When bipolar affective disorder is not properly controlled with medical treatment, the family may experience emotional distress such as guilt and worry and face financial stress as a result of reduced income. The good news is that most people with bipolar affective disorder can stabilise their moods with proper treatment, medication, and support. And when they are stable, most bipolar individuals can function and contribute to society the same as anyone else. It is important to understand that people with bipolar affective disorder cannot control their moods. But accepting bipolar affective disorder involves acknowledging that things may never again be totally ‘normal.’ Expecting too much of them is a recipe for failure. On the other hand, expecting too little can also hinder recovery, so it is important to strike a balance between encouraging independence and providing support.
References: Nature (volume 325, Feb-Mar 1987, pp. 783-787); The Lancet (volume 311, May 2012, pp. 11-17); Journal of the American Medical Association (Global Incidence: Cross sectional Epidemiology of Major Depression & Bipolar Disorder: MM Weisman et al.); Psychiatric Services (volume 55, issue 9, pp. 1029-1035); The British Medical Journal, December 2012, pp.345; http://psychcentral.com/news/2009/03/03/children-at-risk-if-parents-bipolar/4497.html.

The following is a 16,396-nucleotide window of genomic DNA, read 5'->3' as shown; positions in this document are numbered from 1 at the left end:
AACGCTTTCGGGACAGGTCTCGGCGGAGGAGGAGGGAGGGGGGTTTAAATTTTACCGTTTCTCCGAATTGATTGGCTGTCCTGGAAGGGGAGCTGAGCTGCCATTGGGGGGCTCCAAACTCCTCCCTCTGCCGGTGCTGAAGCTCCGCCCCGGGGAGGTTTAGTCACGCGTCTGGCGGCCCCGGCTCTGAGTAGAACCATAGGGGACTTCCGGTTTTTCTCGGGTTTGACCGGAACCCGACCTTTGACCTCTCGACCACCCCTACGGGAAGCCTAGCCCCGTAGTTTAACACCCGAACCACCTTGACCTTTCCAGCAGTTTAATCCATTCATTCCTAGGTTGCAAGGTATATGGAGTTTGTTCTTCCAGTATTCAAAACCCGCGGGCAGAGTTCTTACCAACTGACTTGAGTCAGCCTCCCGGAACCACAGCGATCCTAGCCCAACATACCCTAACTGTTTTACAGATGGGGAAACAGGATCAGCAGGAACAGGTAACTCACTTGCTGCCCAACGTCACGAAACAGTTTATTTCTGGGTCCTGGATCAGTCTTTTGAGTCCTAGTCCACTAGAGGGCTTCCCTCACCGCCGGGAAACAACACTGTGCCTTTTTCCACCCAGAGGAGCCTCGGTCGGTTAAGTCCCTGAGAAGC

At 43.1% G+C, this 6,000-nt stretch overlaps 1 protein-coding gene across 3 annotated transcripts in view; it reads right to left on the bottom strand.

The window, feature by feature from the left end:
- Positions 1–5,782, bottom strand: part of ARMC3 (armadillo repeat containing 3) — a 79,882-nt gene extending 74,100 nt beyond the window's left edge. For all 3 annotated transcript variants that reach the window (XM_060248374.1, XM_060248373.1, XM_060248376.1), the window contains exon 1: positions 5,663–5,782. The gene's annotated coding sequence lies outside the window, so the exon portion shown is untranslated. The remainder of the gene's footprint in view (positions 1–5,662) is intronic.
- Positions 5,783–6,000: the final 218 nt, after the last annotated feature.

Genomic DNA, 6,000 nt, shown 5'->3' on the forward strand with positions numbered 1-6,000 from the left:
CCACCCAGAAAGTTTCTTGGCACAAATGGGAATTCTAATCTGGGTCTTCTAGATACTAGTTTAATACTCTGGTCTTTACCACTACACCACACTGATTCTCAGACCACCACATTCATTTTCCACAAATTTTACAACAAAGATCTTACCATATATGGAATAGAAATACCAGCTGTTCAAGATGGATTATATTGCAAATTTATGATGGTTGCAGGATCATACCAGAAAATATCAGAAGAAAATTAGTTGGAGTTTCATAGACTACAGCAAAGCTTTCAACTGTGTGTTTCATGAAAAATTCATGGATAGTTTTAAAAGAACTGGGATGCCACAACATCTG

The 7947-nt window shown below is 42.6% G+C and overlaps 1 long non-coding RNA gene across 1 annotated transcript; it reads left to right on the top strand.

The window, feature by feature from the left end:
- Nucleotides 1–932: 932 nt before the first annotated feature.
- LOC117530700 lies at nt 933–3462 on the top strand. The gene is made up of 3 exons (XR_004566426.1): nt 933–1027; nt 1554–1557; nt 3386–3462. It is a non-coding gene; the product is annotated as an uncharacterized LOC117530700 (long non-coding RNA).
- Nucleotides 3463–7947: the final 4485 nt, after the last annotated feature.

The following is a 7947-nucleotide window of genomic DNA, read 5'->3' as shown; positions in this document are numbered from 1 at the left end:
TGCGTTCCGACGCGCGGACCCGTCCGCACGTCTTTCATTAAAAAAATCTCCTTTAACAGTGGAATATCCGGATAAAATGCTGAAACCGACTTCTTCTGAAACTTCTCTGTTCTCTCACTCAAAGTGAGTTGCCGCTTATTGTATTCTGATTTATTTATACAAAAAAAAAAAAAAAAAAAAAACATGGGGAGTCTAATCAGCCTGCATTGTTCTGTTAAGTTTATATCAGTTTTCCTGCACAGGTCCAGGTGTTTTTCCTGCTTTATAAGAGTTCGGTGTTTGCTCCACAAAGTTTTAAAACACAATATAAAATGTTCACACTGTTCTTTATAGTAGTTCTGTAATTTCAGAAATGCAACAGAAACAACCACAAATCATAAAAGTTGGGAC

Interview: Dr Tania Nadeem, Child and adolescent psychiatrist, Agha Khan Hospital
Can you describe the behaviour patterns that help to identify a case of bipolar affective disorder?
In bipolar affective disorder, there are fluctuations in mood, ranging from depression to mania. When in depression, people feel sad, tired, tearful, hopeless with a loss of interest in life, and at times suicidal. During a manic episode, individuals are full of energy and extremely active with too many thoughts [racing through] their head, and are therefore unable to focus on one thing.
How common is bipolar affective disorder among the general population in Pakistan or among the patients who check in for treatment at your hospital?